View Full Version : High cylinder head temps - up to 450F
05-15-2010, 07:19 PM
I recently added an engine monitor to my Cessna 172M with Lycoming O-320-E2D carbureted engine. There was a Power Flow Systems exhaust (classic, not short stack) already installed when I bought the plane, so I do not have any comparison data.
I recently added a JPI EDM-730 engine monitor, and the cylinder head temperatures seem higher than I have read about. On full power climb out, cylinders 1 and 4 get to about 425 and 2 and 3 get to about 450 in about one minute. About that time I pull the power back a little to get them all down to about 400.
The heat pattern seems a little strange to me, in addition being too hot. I have swapped probes, so it is not a probe issue. Several folks have looked a things like baffles and don't see anything wrong in that area.
Engines with PFS exhaust generate additional power. Are the readings I am getting reasonable? Does anyone have any hints for cooling this engine, or do I back off the power sooner all the time?
05-31-2010, 03:38 PM
So, poking around with this issue, I opened an issue on cessna.org. The fellow there suggested that the mixture was too lean on climb, and to check the linkage on the mixture control. If that was OK, check the carburetor on a flow bench.
Well, the linkage was fine, so I (actually my AP guy) removed the carburetor and I shuttled it over to a carb shop with a flow bench recommended by my AP. First impression from the carb guy was "Boy, that's an old carb," but he put it on the flow bench anyway. Results were that the carb was OK everywhere except full power, where it was really lean. Spec for the carburetor was 80 pounds of fuel per hour and carb was only flowing 72. So rather than overhauling the old carb, they had an overhauled equivalent on the shelf, so, for the same dollars, I bought that, took it back to my AP and he installed it.
Temps are better, but not really good, especially after some more research.
On the old carb, I was getting about 12 gallons per hour on full power climb. With the new carb, I was getting 13.5 GPH. So, it's easy to see why temps are down. But one guru indicates rather strongly that's not enough. I should have about 16 GPH on climb, and that will reduce temperatures so that I can do an extended maximum performance full power climb on an August afternoon in North Carolina at sea level without damaging the engine.
Now, I have only one question: Given that a PFS exhaust will cause more air to flow through an engine (compared to stock exhaust, this is a lycoming O-320-E2D), is there an "official" specification for the carburetor that I can take back to the carb shop and modify it in some way (bigger main jet?) to provide enough fuel to cool this engine? If not, is there something less "official" that I can do for my certificated engine? Can I just go back to the carb shop and say "Please change the main jet on this carb and run it through the flow test so it passes 96-100 pounds of fuel per hour"?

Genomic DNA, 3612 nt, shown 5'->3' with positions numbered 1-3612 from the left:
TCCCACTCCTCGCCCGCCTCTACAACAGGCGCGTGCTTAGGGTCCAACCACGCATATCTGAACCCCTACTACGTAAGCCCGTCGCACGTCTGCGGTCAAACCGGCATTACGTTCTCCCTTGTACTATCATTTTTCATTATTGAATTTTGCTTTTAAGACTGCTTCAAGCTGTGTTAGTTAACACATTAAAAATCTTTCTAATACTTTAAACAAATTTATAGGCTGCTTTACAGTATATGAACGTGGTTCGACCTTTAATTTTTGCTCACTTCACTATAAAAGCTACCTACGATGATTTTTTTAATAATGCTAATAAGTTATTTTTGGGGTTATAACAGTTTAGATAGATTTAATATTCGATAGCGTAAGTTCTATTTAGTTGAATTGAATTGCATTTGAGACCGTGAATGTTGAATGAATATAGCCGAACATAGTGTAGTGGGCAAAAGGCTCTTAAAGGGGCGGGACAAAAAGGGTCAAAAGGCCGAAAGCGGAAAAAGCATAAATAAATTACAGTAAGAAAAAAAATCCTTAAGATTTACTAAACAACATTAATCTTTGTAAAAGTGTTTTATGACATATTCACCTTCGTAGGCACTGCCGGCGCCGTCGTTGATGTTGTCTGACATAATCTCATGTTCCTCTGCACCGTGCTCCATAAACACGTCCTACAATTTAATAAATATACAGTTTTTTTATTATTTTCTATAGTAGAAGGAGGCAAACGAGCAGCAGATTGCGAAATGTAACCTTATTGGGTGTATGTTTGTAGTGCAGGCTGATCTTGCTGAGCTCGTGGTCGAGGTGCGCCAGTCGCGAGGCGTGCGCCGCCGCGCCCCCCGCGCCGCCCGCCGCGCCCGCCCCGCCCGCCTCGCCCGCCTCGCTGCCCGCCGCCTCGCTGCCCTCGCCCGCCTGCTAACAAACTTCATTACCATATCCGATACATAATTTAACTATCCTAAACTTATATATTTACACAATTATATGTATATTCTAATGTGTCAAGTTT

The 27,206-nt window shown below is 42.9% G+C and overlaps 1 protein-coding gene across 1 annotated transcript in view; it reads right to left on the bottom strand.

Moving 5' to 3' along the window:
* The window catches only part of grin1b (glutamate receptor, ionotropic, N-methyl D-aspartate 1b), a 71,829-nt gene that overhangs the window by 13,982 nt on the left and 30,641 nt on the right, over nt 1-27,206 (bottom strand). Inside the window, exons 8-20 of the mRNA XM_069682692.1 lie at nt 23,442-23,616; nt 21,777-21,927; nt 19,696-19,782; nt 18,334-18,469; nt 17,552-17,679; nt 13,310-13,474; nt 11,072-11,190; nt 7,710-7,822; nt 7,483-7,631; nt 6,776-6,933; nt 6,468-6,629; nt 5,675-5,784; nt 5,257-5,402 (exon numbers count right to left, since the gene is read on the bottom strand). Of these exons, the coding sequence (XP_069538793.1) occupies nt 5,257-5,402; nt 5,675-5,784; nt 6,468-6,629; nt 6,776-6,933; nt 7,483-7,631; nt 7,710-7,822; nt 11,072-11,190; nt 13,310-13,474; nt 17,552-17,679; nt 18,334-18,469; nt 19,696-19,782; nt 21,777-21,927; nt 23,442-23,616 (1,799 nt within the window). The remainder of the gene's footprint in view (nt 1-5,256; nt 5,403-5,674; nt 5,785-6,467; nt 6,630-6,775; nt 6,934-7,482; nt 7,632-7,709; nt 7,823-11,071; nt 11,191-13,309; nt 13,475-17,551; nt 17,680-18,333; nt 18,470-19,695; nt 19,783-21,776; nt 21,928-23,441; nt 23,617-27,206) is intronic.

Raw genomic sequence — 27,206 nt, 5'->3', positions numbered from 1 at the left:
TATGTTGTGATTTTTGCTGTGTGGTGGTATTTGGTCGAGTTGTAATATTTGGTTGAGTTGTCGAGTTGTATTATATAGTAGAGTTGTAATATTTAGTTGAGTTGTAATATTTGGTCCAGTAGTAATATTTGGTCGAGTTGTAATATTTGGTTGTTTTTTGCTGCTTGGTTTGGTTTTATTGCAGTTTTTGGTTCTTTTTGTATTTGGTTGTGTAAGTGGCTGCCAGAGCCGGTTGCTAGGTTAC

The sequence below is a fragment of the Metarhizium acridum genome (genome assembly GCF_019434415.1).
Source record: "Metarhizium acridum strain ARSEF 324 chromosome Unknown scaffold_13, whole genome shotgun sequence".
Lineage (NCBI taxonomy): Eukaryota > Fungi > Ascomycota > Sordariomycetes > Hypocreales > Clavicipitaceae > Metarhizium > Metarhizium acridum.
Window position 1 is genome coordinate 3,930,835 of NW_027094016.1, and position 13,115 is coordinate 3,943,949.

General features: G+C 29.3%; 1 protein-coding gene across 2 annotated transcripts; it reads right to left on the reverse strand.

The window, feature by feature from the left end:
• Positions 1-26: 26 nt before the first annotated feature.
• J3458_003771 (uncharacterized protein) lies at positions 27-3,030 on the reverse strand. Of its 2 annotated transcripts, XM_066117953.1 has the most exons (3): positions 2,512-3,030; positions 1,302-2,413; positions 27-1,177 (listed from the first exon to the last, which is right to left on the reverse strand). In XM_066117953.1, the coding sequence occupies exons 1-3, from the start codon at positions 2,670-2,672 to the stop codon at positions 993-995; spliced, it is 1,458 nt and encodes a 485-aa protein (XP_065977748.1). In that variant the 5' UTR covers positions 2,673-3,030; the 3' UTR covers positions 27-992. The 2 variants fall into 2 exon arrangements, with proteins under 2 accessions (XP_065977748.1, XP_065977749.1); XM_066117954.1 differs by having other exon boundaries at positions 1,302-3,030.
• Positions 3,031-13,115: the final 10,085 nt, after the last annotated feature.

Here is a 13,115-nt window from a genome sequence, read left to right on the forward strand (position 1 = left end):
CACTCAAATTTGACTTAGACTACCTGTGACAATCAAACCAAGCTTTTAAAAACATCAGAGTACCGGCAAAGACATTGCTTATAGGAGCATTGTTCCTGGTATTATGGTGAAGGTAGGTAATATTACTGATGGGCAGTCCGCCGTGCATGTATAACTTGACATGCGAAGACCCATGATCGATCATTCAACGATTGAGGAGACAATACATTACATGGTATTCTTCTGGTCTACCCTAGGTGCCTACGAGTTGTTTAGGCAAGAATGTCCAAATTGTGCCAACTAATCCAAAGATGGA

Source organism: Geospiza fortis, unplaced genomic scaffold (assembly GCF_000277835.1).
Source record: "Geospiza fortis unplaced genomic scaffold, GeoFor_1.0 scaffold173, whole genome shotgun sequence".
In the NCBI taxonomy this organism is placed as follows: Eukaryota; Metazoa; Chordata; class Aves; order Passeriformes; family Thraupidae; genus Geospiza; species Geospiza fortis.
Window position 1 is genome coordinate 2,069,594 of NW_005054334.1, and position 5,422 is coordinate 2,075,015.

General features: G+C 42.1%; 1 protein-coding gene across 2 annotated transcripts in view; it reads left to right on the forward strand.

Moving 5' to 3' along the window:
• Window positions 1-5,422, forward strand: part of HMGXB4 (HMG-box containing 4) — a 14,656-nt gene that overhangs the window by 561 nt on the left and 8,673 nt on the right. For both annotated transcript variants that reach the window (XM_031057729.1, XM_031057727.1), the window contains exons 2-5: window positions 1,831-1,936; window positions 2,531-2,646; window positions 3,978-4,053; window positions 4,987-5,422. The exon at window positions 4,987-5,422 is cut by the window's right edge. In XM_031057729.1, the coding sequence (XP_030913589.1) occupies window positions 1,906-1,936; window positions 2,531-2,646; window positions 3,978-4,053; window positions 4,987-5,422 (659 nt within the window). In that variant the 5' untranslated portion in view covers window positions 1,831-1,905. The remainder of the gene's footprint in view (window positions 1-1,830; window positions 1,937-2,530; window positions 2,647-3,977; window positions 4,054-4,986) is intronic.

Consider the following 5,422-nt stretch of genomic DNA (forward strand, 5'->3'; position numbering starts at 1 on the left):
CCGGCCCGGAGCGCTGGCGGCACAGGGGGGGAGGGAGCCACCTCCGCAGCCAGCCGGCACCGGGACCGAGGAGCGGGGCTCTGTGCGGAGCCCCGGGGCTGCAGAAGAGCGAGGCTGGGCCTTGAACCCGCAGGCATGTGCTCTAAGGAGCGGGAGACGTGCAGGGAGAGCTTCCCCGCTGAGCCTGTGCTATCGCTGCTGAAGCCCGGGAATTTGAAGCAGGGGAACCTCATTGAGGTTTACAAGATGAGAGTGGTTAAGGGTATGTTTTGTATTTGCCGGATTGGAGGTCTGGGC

10-23-2010, 03:49 PM
Note: we worked with the poster and here is a brief summary for everyone's benefit.
It appears that the "official" specification for how much fuel should be flowing on a particular engine/carburetor model has changed over time. We have been in contact with the new manufacturer of Marvel Schebler Carburetors and they have been successful at flow testing a suspected lean carburetor and adjusting it to flow more - up to the higher end of the specification for that particular carburetor. In this case, the addition of about 3.0 more gallons per hour reduced cylinder head temperatures by about 50 degrees!
We use a rule of thumb developed by engine shops, performance modifiers and others in the industry that the engine should be flowing about 1.0 GPH for every 10 horsepower it is putting out for adequate cooling, detonation margin, etc.
For a 160 HP C172 at static RPM (2350) at sea level, standard conditions, the engine is roughly putting out 125-135 HP. So, ideally, this engine should be flowing about 12.5-13.5 GPH at static runup. During a Vy Climb, (normally 2450 RPM or so) we expect to see a fuel flow of 13.5-14.5. At sea level and 2700 RPM, the same engine should be close to the 16.0 GPH number you reference.
If someone reading this suspects they have a lean running carburetor, I strongly urge them to call me and I can take them through a troubleshooting process. We don't recommend just taking your carburetor off and then sending it out for overhaul. Experience has shown that you won't likely fix your issue and you'll spend a bunch of time and money and get back a carburetor that may or may not be richer.
vBulletin® v3.7.3, Copyright ©2000-2015, Jelsoft Enterprises Ltd.